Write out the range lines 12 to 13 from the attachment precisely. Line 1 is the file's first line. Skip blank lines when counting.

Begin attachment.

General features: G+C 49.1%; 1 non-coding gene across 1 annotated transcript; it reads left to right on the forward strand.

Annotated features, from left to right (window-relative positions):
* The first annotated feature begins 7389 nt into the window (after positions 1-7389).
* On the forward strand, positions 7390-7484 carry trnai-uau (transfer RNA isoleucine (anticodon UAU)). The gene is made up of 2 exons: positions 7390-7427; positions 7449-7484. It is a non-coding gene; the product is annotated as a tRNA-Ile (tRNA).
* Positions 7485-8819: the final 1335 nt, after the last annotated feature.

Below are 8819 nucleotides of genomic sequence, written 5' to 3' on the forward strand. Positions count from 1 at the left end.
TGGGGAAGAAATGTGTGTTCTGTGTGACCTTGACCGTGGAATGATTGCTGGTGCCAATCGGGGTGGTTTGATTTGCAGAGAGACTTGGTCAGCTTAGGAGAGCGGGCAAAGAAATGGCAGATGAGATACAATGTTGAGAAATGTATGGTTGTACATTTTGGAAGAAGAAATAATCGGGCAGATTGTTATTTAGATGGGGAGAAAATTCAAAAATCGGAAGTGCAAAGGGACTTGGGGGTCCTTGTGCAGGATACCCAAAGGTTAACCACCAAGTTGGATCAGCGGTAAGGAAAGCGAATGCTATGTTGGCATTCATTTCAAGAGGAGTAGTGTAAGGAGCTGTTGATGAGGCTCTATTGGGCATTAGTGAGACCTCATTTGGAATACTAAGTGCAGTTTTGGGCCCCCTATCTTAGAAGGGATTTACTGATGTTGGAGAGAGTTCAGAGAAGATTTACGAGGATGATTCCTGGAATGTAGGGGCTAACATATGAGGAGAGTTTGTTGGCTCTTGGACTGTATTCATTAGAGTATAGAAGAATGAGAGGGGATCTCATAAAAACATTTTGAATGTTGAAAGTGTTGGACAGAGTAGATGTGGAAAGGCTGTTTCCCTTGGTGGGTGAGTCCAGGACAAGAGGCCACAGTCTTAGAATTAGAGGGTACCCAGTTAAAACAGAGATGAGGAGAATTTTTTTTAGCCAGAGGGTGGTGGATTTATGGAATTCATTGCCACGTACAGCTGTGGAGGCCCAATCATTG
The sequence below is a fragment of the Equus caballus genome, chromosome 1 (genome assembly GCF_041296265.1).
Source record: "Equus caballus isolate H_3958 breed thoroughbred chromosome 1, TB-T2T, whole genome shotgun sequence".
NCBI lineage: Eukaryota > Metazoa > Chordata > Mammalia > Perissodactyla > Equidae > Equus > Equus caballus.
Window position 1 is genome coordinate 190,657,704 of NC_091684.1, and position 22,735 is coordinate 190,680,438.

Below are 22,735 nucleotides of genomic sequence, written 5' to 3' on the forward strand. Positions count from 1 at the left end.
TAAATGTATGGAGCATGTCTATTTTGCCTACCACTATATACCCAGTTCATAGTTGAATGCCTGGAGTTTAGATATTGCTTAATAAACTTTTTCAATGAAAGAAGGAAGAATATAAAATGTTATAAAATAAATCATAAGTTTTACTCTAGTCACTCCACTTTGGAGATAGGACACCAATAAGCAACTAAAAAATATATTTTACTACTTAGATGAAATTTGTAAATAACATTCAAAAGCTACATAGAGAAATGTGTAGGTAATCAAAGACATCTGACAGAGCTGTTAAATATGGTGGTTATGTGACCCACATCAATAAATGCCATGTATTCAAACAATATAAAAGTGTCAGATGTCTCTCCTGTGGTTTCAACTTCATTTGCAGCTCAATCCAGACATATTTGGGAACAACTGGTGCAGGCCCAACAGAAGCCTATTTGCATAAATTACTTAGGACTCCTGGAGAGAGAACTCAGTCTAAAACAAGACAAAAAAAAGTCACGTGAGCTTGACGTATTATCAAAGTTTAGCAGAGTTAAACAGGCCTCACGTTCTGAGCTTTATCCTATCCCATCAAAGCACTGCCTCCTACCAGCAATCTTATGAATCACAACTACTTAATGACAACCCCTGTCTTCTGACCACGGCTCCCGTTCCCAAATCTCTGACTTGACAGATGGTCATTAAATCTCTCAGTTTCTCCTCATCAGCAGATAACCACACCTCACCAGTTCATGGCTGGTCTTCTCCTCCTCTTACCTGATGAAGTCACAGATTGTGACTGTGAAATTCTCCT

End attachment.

Below are 22,735 nucleotides of genomic sequence, written 5' to 3' on the forward strand. Positions count from 1 at the left end.
TAAATGTATGGAGCATGTCTATTTTGCCTACCACTATATACCCAGTTCATAGTTGAATGCCTGGAGTTTAGATATTGCTTAATAAACTTTTTCAATGAAAGAAGGAAGAATATAAAATGTTATAAAATAAATCATAAGTTTTACTCTAGTCACTCCACTTTGGAGATAGGACACCAATAAGCAACTAAAAAATATATTTTACTACTTAGATGAAATTTGTAAATAACATTCAAAAGCTACATAGAGAAATGTGTAGGTAATCAAAGACATCTGACAGAGCTGTTAAATATGGTGGTTATGTGACCCACATCAATAAATGCCATGTATTCAAACAATATAAAAGTGTCAGATGTCTCTCCTGTGGTTTCAACTTCATTTGCAGCTCAATCCAGACATATTTGGGAACAACTGGTGCAGGCCCAACAGAAGCCTATTTGCATAAATTACTTAGGACTCCTGGAGAGAGAACTCAGTCTAAAACAAGACAAAAAAAAGTCACGTGAGCTTGACGTATTATCAAAGTTTAGCAGAGTTAAACAGGCCTCACGTTCTGAGCTTTATCCTATCCCATCAAAGCACTGCCTCCTACCAGCAATCTTATGAATCACAACTACTTAATGACAACCCCTGTCTTCTGACCACGGCTCCCGTTCCCAAATCTCTGACTTGACAGATGGTCATTAAATCTCTCAGTTTCTCCTCATCAGCAGATAACCACACCTCACCAGTTCATGGCTGGTCTTCTCCTCCTCTTACCTGATGAAGTCACAGATTGTGACTGTGAAATTCTCCT